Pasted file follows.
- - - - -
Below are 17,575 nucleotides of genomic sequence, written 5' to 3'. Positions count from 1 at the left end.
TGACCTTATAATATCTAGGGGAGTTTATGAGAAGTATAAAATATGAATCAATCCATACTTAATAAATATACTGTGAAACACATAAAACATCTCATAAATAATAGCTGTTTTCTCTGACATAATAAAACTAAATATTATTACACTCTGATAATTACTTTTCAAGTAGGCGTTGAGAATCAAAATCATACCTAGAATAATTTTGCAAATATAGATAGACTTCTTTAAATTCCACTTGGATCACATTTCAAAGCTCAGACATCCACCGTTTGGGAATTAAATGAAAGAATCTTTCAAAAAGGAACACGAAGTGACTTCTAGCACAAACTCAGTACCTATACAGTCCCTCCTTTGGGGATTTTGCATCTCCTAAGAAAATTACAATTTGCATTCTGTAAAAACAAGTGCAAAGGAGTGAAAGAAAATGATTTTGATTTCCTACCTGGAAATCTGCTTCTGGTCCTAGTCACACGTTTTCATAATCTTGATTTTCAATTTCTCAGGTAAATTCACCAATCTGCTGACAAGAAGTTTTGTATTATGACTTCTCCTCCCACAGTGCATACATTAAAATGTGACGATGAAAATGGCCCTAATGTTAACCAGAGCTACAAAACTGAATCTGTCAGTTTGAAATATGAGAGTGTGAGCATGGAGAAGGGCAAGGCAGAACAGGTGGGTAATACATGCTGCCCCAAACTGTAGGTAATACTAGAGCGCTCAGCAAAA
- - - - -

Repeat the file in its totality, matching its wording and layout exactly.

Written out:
Below are 17,575 nucleotides of genomic sequence, written 5' to 3'. Positions count from 1 at the left end.
TGACCTTATAATATCTAGGGGAGTTTATGAGAAGTATAAAATATGAATCAATCCATACTTAATAAATATACTGTGAAACACATAAAACATCTCATAAATAATAGCTGTTTTCTCTGACATAATAAAACTAAATATTATTACACTCTGATAATTACTTTTCAAGTAGGCGTTGAGAATCAAAATCATACCTAGAATAATTTTGCAAATATAGATAGACTTCTTTAAATTCCACTTGGATCACATTTCAAAGCTCAGACATCCACCGTTTGGGAATTAAATGAAAGAATCTTTCAAAAAGGAACACGAAGTGACTTCTAGCACAAACTCAGTACCTATACAGTCCCTCCTTTGGGGATTTTGCATCTCCTAAGAAAATTACAATTTGCATTCTGTAAAAACAAGTGCAAAGGAGTGAAAGAAAATGATTTTGATTTCCTACCTGGAAATCTGCTTCTGGTCCTAGTCACACGTTTTCATAATCTTGATTTTCAATTTCTCAGGTAAATTCACCAATCTGCTGACAAGAAGTTTTGTATTATGACTTCTCCTCCCACAGTGCATACATTAAAATGTGACGATGAAAATGGCCCTAATGTTAACCAGAGCTACAAAACTGAATCTGTCAGTTTGAAATATGAGAGTGTGAGCATGGAGAAGGGCAAGGCAGAACAGGTGGGTAATACATGCTGCCCCAAACTGTAGGTAATACTAGAGCGCTCAGCAAAA